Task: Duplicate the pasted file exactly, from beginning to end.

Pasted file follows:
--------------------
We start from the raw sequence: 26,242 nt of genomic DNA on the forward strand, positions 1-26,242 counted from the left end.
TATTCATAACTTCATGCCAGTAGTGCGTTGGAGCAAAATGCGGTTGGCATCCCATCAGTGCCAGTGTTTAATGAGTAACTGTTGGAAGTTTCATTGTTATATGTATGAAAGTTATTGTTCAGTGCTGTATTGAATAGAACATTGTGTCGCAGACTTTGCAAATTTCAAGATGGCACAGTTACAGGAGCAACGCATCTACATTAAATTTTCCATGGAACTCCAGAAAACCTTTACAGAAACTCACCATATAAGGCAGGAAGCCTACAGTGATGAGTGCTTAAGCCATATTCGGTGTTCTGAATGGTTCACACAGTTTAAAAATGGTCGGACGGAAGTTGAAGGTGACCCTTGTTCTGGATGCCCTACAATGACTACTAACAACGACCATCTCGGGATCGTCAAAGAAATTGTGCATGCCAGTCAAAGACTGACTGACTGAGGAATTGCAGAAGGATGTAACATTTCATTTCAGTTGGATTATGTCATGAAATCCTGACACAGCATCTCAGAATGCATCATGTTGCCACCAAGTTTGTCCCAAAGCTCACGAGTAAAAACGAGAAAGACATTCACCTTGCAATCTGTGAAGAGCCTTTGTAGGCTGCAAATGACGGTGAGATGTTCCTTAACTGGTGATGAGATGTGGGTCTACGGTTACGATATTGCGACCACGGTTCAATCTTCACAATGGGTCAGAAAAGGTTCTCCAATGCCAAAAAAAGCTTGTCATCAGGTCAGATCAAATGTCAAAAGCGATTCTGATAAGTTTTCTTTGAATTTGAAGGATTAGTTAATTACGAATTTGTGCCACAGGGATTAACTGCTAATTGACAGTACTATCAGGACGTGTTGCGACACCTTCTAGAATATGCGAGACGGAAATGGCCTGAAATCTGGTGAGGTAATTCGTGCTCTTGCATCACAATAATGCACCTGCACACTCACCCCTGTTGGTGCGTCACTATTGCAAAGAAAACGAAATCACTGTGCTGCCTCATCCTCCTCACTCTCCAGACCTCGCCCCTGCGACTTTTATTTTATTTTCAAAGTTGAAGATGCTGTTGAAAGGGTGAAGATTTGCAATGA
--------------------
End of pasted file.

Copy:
We start from the raw sequence: 26,242 nt of genomic DNA on the forward strand, positions 1-26,242 counted from the left end.
TATTCATAACTTCATGCCAGTAGTGCGTTGGAGCAAAATGCGGTTGGCATCCCATCAGTGCCAGTGTTTAATGAGTAACTGTTGGAAGTTTCATTGTTATATGTATGAAAGTTATTGTTCAGTGCTGTATTGAATAGAACATTGTGTCGCAGACTTTGCAAATTTCAAGATGGCACAGTTACAGGAGCAACGCATCTACATTAAATTTTCCATGGAACTCCAGAAAACCTTTACAGAAACTCACCATATAAGGCAGGAAGCCTACAGTGATGAGTGCTTAAGCCATATTCGGTGTTCTGAATGGTTCACACAGTTTAAAAATGGTCGGACGGAAGTTGAAGGTGACCCTTGTTCTGGATGCCCTACAATGACTACTAACAACGACCATCTCGGGATCGTCAAAGAAATTGTGCATGCCAGTCAAAGACTGACTGACTGAGGAATTGCAGAAGGATGTAACATTTCATTTCAGTTGGATTATGTCATGAAATCCTGACACAGCATCTCAGAATGCATCATGTTGCCACCAAGTTTGTCCCAAAGCTCACGAGTAAAAACGAGAAAGACATTCACCTTGCAATCTGTGAAGAGCCTTTGTAGGCTGCAAATGACGGTGAGATGTTCCTTAACTGGTGATGAGATGTGGGTCTACGGTTACGATATTGCGACCACGGTTCAATCTTCACAATGGGTCAGAAAAGGTTCTCCAATGCCAAAAAAAGCTTGTCATCAGGTCAGATCAAATGTCAAAAGCGATTCTGATAAGTTTTCTTTGAATTTGAAGGATTAGTTAATTACGAATTTGTGCCACAGGGATTAACTGCTAATTGACAGTACTATCAGGACGTGTTGCGACACCTTCTAGAATATGCGAGACGGAAATGGCCTGAAATCTGGTGAGGTAATTCGTGCTCTTGCATCACAATAATGCACCTGCACACTCACCCCTGTTGGTGCGTCACTATTGCAAAGAAAACGAAATCACTGTGCTGCCTCATCCTCCTCACTCTCCAGACCTCGCCCCTGCGACTTTTATTTTATTTTCAAAGTTGAAGATGCTGTTGAAAGGGTGAAGATTTGCAATGA